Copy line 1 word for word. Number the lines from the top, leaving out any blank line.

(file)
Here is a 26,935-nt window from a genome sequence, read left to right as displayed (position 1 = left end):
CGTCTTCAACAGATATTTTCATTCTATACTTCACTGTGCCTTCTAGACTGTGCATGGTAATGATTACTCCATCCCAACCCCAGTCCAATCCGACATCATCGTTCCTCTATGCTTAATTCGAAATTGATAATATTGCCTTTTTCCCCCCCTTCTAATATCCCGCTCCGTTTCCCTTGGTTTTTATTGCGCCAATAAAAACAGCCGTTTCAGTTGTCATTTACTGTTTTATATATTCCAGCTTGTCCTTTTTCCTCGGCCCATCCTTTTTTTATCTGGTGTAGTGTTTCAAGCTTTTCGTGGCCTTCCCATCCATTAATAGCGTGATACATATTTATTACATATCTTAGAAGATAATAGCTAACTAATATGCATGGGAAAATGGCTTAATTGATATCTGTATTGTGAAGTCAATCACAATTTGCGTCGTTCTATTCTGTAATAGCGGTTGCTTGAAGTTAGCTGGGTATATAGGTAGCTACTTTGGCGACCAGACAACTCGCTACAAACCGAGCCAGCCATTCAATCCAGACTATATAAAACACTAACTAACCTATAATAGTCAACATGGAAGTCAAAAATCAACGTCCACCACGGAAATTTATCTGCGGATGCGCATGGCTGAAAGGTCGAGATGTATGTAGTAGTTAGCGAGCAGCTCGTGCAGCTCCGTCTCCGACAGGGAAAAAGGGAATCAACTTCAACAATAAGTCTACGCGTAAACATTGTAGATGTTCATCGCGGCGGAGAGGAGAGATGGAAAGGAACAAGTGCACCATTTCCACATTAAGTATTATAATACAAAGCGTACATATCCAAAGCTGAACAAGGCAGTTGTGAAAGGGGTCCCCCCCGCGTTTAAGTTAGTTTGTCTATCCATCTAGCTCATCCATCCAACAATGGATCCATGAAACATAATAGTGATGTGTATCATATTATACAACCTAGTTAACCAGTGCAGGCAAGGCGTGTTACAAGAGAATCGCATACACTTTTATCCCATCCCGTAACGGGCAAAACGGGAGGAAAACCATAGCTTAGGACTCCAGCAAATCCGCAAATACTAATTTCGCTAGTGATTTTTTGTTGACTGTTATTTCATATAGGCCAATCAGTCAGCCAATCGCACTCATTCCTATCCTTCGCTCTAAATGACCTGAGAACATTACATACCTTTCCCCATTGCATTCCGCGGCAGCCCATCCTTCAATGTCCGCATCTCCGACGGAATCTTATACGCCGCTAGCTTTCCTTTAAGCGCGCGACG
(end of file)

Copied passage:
Here is a 26,935-nt window from a genome sequence, read left to right as displayed (position 1 = left end):